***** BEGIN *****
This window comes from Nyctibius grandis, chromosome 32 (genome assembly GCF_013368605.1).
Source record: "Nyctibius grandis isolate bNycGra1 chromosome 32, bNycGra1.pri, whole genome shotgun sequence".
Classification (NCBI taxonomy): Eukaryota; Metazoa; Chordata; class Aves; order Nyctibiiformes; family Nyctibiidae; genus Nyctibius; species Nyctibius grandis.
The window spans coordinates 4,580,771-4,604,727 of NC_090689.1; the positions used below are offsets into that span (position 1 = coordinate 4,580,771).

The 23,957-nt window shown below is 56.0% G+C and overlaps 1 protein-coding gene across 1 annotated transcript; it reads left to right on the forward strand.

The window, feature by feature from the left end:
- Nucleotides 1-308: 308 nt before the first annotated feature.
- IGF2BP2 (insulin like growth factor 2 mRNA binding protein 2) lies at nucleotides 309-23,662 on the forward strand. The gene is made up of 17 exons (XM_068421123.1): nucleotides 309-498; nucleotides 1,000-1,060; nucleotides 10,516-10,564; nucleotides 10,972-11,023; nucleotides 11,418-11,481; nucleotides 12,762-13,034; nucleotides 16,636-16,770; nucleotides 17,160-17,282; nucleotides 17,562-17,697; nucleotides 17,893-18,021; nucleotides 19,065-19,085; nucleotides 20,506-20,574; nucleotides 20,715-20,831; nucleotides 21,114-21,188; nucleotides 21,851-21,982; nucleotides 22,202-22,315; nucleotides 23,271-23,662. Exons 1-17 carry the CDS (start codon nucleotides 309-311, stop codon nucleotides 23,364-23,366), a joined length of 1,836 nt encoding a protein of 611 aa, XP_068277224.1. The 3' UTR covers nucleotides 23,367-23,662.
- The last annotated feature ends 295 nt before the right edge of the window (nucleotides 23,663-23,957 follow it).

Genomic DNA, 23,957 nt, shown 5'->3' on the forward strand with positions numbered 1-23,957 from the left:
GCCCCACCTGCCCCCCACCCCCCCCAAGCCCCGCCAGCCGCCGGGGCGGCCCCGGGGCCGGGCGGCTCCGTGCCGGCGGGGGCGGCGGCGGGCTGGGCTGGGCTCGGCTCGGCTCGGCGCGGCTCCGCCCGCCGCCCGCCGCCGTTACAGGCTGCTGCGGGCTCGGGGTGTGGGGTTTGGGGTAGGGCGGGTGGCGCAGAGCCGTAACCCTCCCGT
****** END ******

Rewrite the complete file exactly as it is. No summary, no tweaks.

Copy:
This window comes from Nyctibius grandis, chromosome 32 (genome assembly GCF_013368605.1).
Source record: "Nyctibius grandis isolate bNycGra1 chromosome 32, bNycGra1.pri, whole genome shotgun sequence".
Classification (NCBI taxonomy): Eukaryota; Metazoa; Chordata; class Aves; order Nyctibiiformes; family Nyctibiidae; genus Nyctibius; species Nyctibius grandis.
The window spans coordinates 4,580,771-4,604,727 of NC_090689.1; the positions used below are offsets into that span (position 1 = coordinate 4,580,771).

The 23,957-nt window shown below is 56.0% G+C and overlaps 1 protein-coding gene across 1 annotated transcript; it reads left to right on the forward strand.

The window, feature by feature from the left end:
- Nucleotides 1-308: 308 nt before the first annotated feature.
- IGF2BP2 (insulin like growth factor 2 mRNA binding protein 2) lies at nucleotides 309-23,662 on the forward strand. The gene is made up of 17 exons (XM_068421123.1): nucleotides 309-498; nucleotides 1,000-1,060; nucleotides 10,516-10,564; nucleotides 10,972-11,023; nucleotides 11,418-11,481; nucleotides 12,762-13,034; nucleotides 16,636-16,770; nucleotides 17,160-17,282; nucleotides 17,562-17,697; nucleotides 17,893-18,021; nucleotides 19,065-19,085; nucleotides 20,506-20,574; nucleotides 20,715-20,831; nucleotides 21,114-21,188; nucleotides 21,851-21,982; nucleotides 22,202-22,315; nucleotides 23,271-23,662. Exons 1-17 carry the CDS (start codon nucleotides 309-311, stop codon nucleotides 23,364-23,366), a joined length of 1,836 nt encoding a protein of 611 aa, XP_068277224.1. The 3' UTR covers nucleotides 23,367-23,662.
- The last annotated feature ends 295 nt before the right edge of the window (nucleotides 23,663-23,957 follow it).

Genomic DNA, 23,957 nt, shown 5'->3' on the forward strand with positions numbered 1-23,957 from the left:
GCCCCACCTGCCCCCCACCCCCCCCAAGCCCCGCCAGCCGCCGGGGCGGCCCCGGGGCCGGGCGGCTCCGTGCCGGCGGGGGCGGCGGCGGGCTGGGCTGGGCTCGGCTCGGCTCGGCGCGGCTCCGCCCGCCGCCCGCCGCCGTTACAGGCTGCTGCGGGCTCGGGGTGTGGGGTTTGGGGTAGGGCGGGTGGCGCAGAGCCGTAACCCTCCCGT